We revisit the regulations for green buildings in Dubai.
Progress and development often come at a cost to the environment. However, the idea of sustainability whereby companies consider economic development with due consideration of the local environment has been gaining increasing significance in the UAE. Sustainability is one of the principal themes of the World Expo 2020 and new green building legislation and sustainable policies have been introduced by the UAE federal government.
Sustainability in construction
The challenges to the natural environment today are immense as UAE faces the effect of rapid urbanisation and climate change. The demand for accommodation and office space for the increasing number of expatriates, combined with commercial, industrial, mining and oil-drilling activities, are taking a toll on the environment. The extreme dependence on natural gas and the growing demand for air-conditioning and desalination have made the UAE one of the largest carbon emitters worldwide. The construction industry is a major contributor to this environmental pollution and degradation. Hence, it is essential to reduce energy consumption and carbon dioxide emissions from buildings and to make the construction process environment friendly.
Also frequently referred to as sustainable buildings, eco-friendly buildings or environmentally friendly buildings are characterised by a set of practices, materials and technologies, which when appropriately incorporated in a construction project, contribute to making it environmentally friendly.
They are devised to diminish the overall impact of the built-up environment on human health and the natural environment by optimising energy efficiency, limiting water consumption and making maximum use of recycled and non-toxic materials. They also aim to generate as little waste as possible during construction and subsequent occupation.
The Dubai Municipality introduced its Green Buildings Specifications in 2011, which regulates the manner in which buildings are constructed. Starting in March 2014, the specifications became mandatory for all new buildings. These regulations strive to improve the performance of buildings in Dubai chiefly by ensuring that the way in which they are built improves consumption of resources, but not affecting the welfare of its inhabitants.
In practice this has implied, for instance, the use of solar reflective materials, the planting of indigenous species of plants and the provision of shaded areas outside buildings. Dubai’s Green Buildings Specifications urge all developers to build towards a greener tomorrow, safeguarding future generations and at the same time abstaining from negatively effecting an inhabitant’s health. These specifications address different facets of the green building’s design and are characterised in six main groups with each group internally consisting of further distinct standards:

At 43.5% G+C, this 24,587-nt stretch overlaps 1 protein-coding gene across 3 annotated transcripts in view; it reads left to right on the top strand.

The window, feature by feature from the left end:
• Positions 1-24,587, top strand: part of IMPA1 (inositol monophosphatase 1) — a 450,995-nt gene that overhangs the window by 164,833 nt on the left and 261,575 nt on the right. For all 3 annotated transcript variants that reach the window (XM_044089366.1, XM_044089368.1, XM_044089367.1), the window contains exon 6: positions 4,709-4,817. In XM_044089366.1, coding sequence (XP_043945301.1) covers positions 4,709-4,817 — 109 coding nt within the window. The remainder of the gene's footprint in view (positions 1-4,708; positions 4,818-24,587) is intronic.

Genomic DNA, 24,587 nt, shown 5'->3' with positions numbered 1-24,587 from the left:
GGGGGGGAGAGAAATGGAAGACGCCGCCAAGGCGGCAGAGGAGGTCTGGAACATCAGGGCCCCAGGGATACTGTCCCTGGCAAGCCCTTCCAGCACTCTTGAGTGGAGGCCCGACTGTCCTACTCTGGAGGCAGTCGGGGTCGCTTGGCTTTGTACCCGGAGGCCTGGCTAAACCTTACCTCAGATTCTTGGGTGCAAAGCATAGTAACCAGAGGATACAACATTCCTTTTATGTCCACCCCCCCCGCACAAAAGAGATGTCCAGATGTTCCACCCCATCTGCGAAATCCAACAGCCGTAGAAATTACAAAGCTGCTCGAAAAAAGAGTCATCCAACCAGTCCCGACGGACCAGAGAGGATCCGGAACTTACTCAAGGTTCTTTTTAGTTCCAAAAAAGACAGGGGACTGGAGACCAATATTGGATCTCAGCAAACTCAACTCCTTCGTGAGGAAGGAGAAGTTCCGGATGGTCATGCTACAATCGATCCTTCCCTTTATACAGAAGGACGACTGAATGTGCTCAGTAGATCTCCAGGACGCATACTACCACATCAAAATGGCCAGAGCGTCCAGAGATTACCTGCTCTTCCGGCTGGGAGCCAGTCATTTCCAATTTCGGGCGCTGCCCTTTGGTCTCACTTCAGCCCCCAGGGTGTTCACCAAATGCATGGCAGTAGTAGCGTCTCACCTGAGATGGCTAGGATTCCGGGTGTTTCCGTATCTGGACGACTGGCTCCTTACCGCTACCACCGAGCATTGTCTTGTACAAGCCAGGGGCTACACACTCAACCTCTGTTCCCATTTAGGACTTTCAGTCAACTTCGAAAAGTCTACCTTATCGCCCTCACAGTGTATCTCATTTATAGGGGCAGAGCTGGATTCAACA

• Envelope efficiency. The first group of criteria focuses on devices, materials and techniques that enhance the effectiveness of the building, such as shading mechanism, photo sensors, light-reflecting materials on the façade.
• Cooling systems. The second group emphasises more on the cooling systems of the building and how to make them more efficient by utilising under-floor cooling/heating systems and systems such as solar absorption cooling and district cooling.
• Energy efficiency. The third group centres on ensuring sustainability of energy consumption resources, energy water concept and reducing the negative environmental impact and exposure to high noise level and air pollution. This is done by selecting optimal sites for construction, which are closer to water supplies, power distribution networks and have links to good drainage systems, using industrial refrigerant that are non-ozone depleting, using low-voltage halogen lamps with reflectors and using motion lighting sensors to control electrical energy.
• Water use and efficiency. The fourth group aims to ensure sustainability of water resources by using highly efficient fixtures and sanitary apparatuses and water-wise plants.
• Indoor environmental quality. The fifth group focuses on making indoor spaces liveable by establishing efficient cooling equipment, ensuring large spaces have sufficient operable windows, optimising air change efficacy, using variety of ventilation techniques, decreasing emitting gases from finishing materials and reducing noise from outside.
• Site heat island. The sixth group emphasises on avoiding the heat island impact, which basically contributes to the rise in temperature in urban areas. This is done by installing reflective materials on roofs to keep surface temperature cooler.
Most of this is mandatory to ensure that building get the minimum rating from Al Safat green building rating system, implemented in September 2016.
John Peacock(*) / Gulf News